The Agreement On The Dostluk Field And The Outlook For Caspian Energy Security
Previously called “Kepez” by Azerbaijan and “Sardar” by Turkmenistan, this field (now by common accord called “Dostluk/Dostluq” meaning “friendship”) is estimated to hold some 50–100 million tons (Mt) of oil and some 30 billion cubic metres (bcm) of natural gas. On 21 January 2021, Turkmenistan’s President Gurbanguly Berdimuhamedov and Azerbaijan’s President Ilham Aliyev had a major breakthrough, prepared between the two sides over several years of high-level consultation, by co-signing a Memorandum of Understanding (MoU) to explore and develop the field jointly.
The August 2018 signature in Aktau, Kazakhstan, of the Convention on the Legal Status of the Caspian Sea (“Aktau Treaty”, also “Caspian Convention”) by Azerbaijan, Iran, Kazakhstan, Russia, and Turkmenistan catalyzed the settlement of the dispute. The Dostluk MoU resulted not only from a legal but also from a political resolution that was worked out over time, starting with the bilateral MoU on further development of co-operation in the area of energy signed during President Berdimuhamedov’s official visit to Azerbaijan in August 2017. Following that political decision to resolve the disagreement, Azerbaijan and Turkmenistan compromised so as to further their security of energy demand, as oil- and gas-exporting countries looking to diversify their buyers, for a common longer-term benefit.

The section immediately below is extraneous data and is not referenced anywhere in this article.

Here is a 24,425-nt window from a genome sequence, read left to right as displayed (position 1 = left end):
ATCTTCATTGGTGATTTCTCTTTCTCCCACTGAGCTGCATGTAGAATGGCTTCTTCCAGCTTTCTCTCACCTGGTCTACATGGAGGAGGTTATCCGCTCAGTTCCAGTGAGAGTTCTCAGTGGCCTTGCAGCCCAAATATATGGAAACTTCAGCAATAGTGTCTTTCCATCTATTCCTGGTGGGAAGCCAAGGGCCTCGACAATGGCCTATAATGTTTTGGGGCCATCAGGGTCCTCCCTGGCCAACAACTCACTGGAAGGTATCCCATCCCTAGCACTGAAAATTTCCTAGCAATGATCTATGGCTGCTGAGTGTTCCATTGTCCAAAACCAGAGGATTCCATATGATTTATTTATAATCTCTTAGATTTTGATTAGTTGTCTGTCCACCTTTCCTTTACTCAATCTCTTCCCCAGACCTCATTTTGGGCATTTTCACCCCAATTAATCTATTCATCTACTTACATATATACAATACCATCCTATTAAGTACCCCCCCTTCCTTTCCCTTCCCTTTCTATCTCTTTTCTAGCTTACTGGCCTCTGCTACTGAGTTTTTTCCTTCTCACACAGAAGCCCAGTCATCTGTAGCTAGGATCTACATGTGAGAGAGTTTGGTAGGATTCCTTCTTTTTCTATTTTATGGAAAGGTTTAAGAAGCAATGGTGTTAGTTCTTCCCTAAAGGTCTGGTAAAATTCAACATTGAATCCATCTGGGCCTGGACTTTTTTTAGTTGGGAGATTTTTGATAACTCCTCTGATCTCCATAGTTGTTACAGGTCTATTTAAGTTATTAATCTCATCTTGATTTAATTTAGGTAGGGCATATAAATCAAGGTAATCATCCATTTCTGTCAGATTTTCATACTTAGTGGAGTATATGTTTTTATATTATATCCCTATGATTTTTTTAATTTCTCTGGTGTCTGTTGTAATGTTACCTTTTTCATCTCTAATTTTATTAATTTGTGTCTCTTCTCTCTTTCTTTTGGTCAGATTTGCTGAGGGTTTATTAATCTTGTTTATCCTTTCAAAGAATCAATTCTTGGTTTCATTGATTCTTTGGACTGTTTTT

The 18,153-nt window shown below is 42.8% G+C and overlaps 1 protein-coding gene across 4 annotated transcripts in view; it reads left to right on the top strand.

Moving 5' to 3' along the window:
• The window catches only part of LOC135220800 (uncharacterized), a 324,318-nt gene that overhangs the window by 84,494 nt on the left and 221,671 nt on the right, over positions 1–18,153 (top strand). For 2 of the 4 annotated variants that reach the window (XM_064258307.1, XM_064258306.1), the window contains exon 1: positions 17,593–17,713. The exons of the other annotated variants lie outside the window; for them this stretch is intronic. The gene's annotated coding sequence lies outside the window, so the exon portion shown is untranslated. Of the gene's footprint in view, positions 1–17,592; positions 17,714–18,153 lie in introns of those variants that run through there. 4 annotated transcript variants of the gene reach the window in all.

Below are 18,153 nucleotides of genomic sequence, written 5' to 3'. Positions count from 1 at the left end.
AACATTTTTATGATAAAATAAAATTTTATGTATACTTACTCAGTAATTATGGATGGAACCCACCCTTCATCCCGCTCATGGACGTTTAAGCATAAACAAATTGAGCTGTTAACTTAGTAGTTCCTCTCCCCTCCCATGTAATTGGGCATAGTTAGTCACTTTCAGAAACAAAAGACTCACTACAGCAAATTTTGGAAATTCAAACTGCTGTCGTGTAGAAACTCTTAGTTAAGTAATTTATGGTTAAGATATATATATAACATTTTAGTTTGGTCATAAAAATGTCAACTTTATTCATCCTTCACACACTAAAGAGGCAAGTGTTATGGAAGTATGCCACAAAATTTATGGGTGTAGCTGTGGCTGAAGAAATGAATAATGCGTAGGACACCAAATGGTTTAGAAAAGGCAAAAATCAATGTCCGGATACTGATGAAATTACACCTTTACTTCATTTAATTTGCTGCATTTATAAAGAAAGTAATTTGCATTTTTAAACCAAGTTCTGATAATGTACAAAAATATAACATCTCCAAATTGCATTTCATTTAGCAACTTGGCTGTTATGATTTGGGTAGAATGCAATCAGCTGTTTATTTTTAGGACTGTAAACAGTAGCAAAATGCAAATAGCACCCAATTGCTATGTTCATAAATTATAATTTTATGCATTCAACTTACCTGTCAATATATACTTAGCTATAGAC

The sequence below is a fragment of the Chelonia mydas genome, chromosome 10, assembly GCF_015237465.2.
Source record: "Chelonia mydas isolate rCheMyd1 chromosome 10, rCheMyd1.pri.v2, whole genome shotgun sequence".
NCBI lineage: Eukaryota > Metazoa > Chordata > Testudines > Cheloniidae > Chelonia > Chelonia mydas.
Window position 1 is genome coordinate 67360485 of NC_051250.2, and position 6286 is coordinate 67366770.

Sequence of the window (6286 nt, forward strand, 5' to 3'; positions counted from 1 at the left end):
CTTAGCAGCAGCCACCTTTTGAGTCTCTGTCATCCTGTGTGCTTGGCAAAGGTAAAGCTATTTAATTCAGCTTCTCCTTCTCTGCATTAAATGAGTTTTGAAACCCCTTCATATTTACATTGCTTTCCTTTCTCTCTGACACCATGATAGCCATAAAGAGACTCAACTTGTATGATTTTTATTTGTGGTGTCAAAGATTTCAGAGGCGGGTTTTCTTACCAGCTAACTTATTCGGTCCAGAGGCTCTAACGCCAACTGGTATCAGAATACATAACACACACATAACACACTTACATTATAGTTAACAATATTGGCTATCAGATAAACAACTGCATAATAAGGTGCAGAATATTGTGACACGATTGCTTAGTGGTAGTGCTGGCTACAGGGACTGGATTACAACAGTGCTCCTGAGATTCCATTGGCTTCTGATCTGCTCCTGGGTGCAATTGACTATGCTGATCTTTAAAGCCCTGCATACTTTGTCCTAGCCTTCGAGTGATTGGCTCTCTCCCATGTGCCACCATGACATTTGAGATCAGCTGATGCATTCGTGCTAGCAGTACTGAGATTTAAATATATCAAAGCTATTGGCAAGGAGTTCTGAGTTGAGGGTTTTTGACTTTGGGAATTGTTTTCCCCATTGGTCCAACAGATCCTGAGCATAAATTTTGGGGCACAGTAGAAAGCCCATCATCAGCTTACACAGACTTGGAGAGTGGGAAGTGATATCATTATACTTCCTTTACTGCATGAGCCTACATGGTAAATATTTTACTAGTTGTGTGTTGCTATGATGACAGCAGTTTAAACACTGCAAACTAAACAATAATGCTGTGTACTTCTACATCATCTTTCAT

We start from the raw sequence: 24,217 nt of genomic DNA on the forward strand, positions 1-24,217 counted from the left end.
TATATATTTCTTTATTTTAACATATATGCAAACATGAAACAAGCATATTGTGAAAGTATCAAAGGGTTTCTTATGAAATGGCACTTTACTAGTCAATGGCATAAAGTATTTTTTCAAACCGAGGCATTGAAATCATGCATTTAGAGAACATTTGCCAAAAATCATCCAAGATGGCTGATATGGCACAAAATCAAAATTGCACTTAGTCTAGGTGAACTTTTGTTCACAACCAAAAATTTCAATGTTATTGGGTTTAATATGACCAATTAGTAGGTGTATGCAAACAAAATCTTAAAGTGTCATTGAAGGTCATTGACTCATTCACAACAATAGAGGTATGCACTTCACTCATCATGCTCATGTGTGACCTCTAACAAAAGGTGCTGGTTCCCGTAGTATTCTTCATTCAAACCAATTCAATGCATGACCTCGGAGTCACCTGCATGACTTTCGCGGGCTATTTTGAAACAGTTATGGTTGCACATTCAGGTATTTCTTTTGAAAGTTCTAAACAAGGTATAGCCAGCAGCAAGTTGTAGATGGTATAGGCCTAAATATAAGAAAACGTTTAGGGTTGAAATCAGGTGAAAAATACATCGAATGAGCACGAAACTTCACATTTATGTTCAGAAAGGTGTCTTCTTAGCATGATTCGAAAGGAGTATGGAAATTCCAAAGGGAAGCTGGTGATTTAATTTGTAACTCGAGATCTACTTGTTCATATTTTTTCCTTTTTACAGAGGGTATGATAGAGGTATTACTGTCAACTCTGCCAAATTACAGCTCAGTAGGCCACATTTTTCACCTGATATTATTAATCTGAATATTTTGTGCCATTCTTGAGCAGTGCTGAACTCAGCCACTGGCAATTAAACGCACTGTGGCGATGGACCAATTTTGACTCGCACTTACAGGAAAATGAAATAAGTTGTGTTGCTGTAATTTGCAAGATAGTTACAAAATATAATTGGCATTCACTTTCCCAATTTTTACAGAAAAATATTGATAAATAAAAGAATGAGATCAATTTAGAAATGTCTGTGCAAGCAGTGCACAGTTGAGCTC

Last, the dispute’s resolution is treated in the context of the EU’s long-standing efforts to diversify its own sources of gas supply, including the possibility of extending the Southern Gas Corridor (SGC) to the eastern shore of the Caspian Sea. The bilateral disagreement over the Dostluk field was one of the obstacles to the implementation of the prospective Trans-Caspian Gas Pipeline (TCGP) project, which would extend the SGC to Turkmenistan. The Dostluk field is located on the TCGP’s prospective route.
The present Research Study unfolds through six sections. A brief outline of the conceptual framework is presented first, followed then by a summary history of the Kepez/Sardar conflict. The third section provides an in-depth discussion of the milestone Dostluk agreement, followed in turn by its evaluation in the context of the legal status of the Caspian Sea following the 2018 signature of the Aktau Treaty. The relevance of these developments for the SGC is clarified on that basis, and a conclusion then follows.
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